Modern take on The Aeneid looks at the plight of refugees

Fine performances highlight this Stratford premiere but the movement aspect of the production is sometimes a distraction


THE AENEID by Olivier Kemeid, translated by Maureen Labonté (Stratford). At the Studio Theatre, Stratford. Runs in rep to September 25. $25-$189. 1-800-567-1600,  stratfordfestival.ca. See listing. Rating: NNN


Classic Greek and Roman tales reinterpreted for modern audiences have been trendy this summer, starting with Soulpepper’s Father Comes Home From The Wars (Parts I, II, III), with its echoes of the Odyssey.

Here it’s Virgil’s Roman epic the Aeneid – at least its first half – that gets the update in Olivier Kemeid’s play of the same name, making its English premiere in a translation by Maureen Labonté for the Stratford Festival. An ambitious project, the show succeeds better in its second half.

The original follows the wanderings of heroic Aeneas after the fall of Troy and his eventual settling in Italy, where he becomes the ancestor of the Romans.

Kemeid’s twist is to make Aeneas (Gareth Potter) a common man fleeing the military destruction of his unnamed city his companions include his infant son, Ascanius, his father, Anchises (Michael Spencer-Davis), and two women (Karen Robinson and Bahareh Yaraghi). His wife, Creusa (the powerful Monice Peter), dies as they try to escape but returns in ghostly form to spur on her husband.

The group meets Achates (Saamer Usmani), Aeneas’s friend, who accompanies them from one inhospitable land and storm-tossed sea voyage to another in their search for a place to settle. Modern-day refugees, they are unwilling to forget the past or their mother soil but know they must find their future in a new homeland.

The play’s first half has an unfocused feel, its narrative sometimes vaguely shaped and emphasizing philosophical musings rather than the story. The second snaps into sharper focus with a greater stress on plot and emotionally engaging characters.

Part of the problem is the physical movement component, which starts effectively but soon gets in the way of the story rather than helping tell it. The company’s rolling on the floor, sometimes as waves ebbing and flowing, works the first time but then becomes annoying.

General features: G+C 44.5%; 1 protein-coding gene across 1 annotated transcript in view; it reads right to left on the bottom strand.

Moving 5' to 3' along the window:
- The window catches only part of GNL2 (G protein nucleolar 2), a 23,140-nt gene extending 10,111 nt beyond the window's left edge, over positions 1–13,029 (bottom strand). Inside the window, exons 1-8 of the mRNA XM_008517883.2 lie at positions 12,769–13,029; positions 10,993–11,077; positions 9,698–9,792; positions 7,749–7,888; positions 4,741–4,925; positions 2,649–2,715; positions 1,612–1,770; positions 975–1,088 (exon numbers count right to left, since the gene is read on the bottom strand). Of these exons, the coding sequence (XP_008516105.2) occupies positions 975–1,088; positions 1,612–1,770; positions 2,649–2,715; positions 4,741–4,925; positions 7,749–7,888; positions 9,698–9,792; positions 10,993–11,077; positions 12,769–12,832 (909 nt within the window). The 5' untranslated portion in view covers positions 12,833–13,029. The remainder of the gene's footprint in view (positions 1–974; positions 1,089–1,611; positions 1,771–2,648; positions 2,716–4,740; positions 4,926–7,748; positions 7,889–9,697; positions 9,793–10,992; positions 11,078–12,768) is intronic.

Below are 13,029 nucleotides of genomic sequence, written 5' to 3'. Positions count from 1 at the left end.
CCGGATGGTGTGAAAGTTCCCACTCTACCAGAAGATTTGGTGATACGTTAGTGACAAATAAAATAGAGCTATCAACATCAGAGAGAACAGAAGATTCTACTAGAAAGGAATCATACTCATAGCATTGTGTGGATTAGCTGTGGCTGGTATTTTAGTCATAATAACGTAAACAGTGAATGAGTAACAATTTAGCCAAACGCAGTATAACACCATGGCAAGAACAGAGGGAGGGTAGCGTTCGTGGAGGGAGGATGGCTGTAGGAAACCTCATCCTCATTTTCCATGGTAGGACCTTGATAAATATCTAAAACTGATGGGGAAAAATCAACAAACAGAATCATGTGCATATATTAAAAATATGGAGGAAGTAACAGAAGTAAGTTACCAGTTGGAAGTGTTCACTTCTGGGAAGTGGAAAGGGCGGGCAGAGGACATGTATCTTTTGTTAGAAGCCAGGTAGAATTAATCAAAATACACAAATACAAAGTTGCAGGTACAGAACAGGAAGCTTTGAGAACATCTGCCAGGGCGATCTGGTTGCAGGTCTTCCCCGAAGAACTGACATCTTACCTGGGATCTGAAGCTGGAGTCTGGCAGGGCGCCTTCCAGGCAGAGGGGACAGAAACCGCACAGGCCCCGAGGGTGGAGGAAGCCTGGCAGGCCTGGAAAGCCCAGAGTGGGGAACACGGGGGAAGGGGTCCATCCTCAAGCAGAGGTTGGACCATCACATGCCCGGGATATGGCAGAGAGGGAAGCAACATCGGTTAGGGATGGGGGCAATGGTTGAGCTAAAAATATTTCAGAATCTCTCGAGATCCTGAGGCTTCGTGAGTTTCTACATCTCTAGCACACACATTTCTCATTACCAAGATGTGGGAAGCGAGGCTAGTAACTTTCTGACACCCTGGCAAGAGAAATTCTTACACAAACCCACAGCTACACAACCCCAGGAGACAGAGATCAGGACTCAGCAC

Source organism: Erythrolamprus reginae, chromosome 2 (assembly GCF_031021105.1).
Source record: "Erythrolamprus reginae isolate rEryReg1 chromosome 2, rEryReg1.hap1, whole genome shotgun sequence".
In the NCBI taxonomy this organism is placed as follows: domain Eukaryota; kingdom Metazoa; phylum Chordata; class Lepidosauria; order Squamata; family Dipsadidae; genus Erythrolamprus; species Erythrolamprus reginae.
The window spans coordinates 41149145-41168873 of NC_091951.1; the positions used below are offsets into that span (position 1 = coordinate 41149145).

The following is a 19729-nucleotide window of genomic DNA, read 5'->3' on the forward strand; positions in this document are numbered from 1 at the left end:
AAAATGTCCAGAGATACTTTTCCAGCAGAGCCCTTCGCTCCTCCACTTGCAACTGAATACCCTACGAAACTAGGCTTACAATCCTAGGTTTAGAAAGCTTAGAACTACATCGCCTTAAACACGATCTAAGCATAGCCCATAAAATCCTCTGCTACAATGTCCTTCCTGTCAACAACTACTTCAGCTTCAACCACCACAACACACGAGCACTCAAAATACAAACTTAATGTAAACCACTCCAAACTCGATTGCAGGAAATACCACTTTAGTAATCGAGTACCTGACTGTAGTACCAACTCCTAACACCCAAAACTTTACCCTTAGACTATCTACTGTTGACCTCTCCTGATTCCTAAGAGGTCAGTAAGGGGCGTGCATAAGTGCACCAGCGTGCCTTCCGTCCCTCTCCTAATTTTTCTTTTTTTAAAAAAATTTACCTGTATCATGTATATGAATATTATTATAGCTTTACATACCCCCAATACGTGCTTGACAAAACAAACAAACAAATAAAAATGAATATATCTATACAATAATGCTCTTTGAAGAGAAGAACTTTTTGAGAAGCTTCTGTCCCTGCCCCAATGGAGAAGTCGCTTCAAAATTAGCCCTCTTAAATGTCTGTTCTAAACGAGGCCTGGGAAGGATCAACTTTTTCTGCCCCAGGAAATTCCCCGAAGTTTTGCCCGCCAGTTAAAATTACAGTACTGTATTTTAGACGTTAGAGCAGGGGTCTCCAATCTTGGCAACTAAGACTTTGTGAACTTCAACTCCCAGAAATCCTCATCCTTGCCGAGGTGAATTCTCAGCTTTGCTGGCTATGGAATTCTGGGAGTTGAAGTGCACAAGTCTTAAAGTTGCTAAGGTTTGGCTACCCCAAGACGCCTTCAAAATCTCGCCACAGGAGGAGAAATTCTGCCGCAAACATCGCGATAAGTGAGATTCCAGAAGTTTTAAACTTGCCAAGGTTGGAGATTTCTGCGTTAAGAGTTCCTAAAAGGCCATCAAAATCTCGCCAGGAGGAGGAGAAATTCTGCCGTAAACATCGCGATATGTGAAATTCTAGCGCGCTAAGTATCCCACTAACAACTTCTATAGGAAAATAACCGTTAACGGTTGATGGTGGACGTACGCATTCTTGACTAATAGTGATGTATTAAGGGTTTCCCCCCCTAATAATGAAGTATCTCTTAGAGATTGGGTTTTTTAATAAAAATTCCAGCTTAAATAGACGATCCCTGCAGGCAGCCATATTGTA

Still, in the hands of director Keira Loughran, sections of the first act are striking, among them Hector’s (Mike Nadajewski) description of his city’s destruction and, later, an episode in which two well-off, condescending tourists (Nadajewski and Lanise Antoine Shelley) on a beach holiday confront the group of washed-up refugees.

Irony, tension and dark comedy grow richer when the upscale resort’s manager (Tiffany Claire Martin) tries to deal with the starving refugees. There’s also drama when the group meets Achmaenides (Josue Laboucane), an enemy they pull from the sea.

In the second half, the script allows Potter, always an engaging actor, to become a more active figure. This part features a number of authoritative performances, starting with that of Robinson in several roles: a seemingly concerned but actually uncaring immigration officer the sibyl (resembling a brothel madam) who takes Aeneas to meet his dead father in the underworld and Allecto, a furious camp refugee who’s had enough of being ignored.

There’s also fine work by Shelley as the touching Elissa, a refugee who becomes involved with the hero. She’s the romantic Dido figure from Virgil, whom Aeneas must leave to fulfil his nation-building mission.

Spencer-Davis as Anchises’s ghost has a splendidly sweeping speech about the souls of the exiled, a litany that draws on various cultures and periods, and, in the show’s final section, Yaraghi scores as Lavinia, a sympathetic nurse who joins Aeneas and his son (Malakai Magassouba) in a new promised land.

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